MidCoast Council listens to community concerns in Hawks Nest meeting

(L-R) MidCoast Mayor Clare Pontin, Councillors Katheryn Stinson and Jeremy Miller, Director of Liveable Communities Paul DeSzell, Councillor Paul Sandilands, General Manager Adrian Pannucio, Director of Infrastructure and Engineering Services Robert Scott, and Director of Corporate Services Steve Embry.

MULTIPLE issues aired during a thorough Community Conversations event held by MidCoast Council at Hawks Nest Community Hall on Tuesday, 21 November.

The occasion was packed in with presentations from Council Directors and input from Mayor Clare Pontin and elected Councillors, with locals from across the Myall Coast region taking their chance to raise concerns and ask questions.

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Beginning with the state of Council’s finances, Director of Corporate Services Steve Embry pointed out that, although there is a “financial sustainability challenge, we have $5 billion of assets to consider, and a very large road network is part of that”.

The integral, and critical, value of grant-funding was clearly acknowledged.

“Grants were around 40 percent of revenue last year.”

Director of Infrastructure and Engineering Services, Robert Scott, highlighted the drain of catching up on decades of maintenance shortfalls.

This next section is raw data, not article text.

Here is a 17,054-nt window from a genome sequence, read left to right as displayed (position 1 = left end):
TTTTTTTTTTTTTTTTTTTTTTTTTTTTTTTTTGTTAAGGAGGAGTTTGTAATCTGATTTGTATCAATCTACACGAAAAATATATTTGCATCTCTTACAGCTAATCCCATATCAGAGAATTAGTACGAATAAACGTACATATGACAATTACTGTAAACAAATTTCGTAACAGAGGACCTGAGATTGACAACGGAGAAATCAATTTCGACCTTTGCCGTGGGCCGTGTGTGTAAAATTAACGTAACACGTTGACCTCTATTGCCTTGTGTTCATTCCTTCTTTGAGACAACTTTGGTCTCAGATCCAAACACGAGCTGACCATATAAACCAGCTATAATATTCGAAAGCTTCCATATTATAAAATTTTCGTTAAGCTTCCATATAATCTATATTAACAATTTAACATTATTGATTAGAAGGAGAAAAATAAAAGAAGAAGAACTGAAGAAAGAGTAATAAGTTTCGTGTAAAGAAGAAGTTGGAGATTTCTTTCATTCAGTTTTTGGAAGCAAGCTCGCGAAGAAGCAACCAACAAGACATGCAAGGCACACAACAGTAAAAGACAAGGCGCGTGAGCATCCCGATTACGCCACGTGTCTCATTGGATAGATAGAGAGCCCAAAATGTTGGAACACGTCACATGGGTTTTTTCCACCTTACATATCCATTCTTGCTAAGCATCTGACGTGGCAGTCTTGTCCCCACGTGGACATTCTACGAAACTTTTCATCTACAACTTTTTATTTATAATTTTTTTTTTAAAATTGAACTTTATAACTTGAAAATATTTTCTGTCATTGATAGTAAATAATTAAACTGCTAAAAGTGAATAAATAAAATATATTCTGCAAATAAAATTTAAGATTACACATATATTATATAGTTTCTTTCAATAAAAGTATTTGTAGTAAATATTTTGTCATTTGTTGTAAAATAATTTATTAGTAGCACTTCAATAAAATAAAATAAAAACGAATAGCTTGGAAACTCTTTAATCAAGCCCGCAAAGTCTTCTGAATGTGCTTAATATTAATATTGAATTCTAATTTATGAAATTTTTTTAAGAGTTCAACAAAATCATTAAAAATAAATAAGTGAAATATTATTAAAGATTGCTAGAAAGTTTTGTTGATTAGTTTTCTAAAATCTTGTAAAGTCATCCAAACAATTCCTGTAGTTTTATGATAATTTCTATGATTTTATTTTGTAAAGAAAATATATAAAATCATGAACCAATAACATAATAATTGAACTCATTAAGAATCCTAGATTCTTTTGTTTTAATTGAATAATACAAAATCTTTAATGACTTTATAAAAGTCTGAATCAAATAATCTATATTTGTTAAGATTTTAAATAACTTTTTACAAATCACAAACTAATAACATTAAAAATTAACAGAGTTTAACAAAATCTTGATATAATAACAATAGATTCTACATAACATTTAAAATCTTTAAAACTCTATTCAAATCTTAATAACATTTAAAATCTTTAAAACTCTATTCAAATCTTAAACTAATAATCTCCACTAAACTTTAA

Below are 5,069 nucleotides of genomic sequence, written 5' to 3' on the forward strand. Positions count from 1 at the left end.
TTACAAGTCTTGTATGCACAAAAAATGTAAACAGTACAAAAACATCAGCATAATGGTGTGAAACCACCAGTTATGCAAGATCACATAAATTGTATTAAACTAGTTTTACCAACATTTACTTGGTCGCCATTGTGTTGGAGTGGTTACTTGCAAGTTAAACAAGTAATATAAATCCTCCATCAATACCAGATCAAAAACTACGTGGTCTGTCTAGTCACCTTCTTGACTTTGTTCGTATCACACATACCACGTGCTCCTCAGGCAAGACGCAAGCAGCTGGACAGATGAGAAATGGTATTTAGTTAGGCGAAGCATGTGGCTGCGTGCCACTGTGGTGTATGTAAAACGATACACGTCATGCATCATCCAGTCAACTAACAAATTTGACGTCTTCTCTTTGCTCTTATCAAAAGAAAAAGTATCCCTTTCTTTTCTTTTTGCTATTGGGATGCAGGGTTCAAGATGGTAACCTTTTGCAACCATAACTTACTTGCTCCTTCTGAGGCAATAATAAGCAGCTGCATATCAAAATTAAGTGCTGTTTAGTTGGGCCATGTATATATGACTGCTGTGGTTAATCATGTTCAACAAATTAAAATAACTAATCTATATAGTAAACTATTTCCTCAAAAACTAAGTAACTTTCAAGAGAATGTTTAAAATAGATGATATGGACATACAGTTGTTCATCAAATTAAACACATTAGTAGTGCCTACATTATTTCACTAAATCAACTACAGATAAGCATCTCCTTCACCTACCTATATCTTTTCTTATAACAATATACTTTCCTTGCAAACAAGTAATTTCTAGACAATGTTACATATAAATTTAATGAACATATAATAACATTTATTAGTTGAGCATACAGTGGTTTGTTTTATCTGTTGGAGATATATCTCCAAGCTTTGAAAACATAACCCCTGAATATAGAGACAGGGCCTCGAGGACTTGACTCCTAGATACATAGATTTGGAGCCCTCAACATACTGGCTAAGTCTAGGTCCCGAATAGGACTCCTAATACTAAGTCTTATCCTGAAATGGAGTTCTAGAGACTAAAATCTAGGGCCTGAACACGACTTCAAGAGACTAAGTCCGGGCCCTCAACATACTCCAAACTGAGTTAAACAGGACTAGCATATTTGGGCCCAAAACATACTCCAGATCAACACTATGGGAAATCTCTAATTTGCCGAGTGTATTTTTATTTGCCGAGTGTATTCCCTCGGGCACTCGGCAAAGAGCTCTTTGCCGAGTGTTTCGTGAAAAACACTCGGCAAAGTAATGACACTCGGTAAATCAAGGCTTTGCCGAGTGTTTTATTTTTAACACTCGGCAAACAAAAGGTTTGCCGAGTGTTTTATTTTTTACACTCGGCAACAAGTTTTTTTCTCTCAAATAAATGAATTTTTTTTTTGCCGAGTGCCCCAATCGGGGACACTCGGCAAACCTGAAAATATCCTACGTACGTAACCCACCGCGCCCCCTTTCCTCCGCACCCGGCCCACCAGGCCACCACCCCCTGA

“The maintenance budget is being stretched over an ever-widening array of maintenance problems, Council is barely playing catch-up on deterioration,” Mr Scott said.

“Repainting of the railings on the Singing Bridge is not a current proposal, however, Council is looking at a pedestrian refuge on the Tea Gardens end, to facilitate a one-way footpath situation for mobility scooters.”

Paul DeSzell, Director of Liveable Communities, covered many topics, clarifying Council’s position on recent highly-contentious topics including the Myall River dredge and the offshore wind turbines concept.

“The Corrie Channel is the official navigation channel according to the State Government, it will be dredged to maintain access, but the Eastern (Natural) Channel has only ever been dredged to resupply the Winda Woppa stockpile,” Mr DeSzell explained.

“Council is greatly supportive of renewable energy, but currently has no formal position on wind farms, and will consider all facts before establishing a position.”

Some locals contended the historical accuracy of certain statements, but Council’s focus appears fixed on the present and relatively recent past.

Many more issues were raised, including the Tea Gardens Pool, parking along Winda Woppa, domestic animals on beaches, and the iconic pelicans perched atop the Singing Bridge’s lights.

By Thomas O’KEEFE

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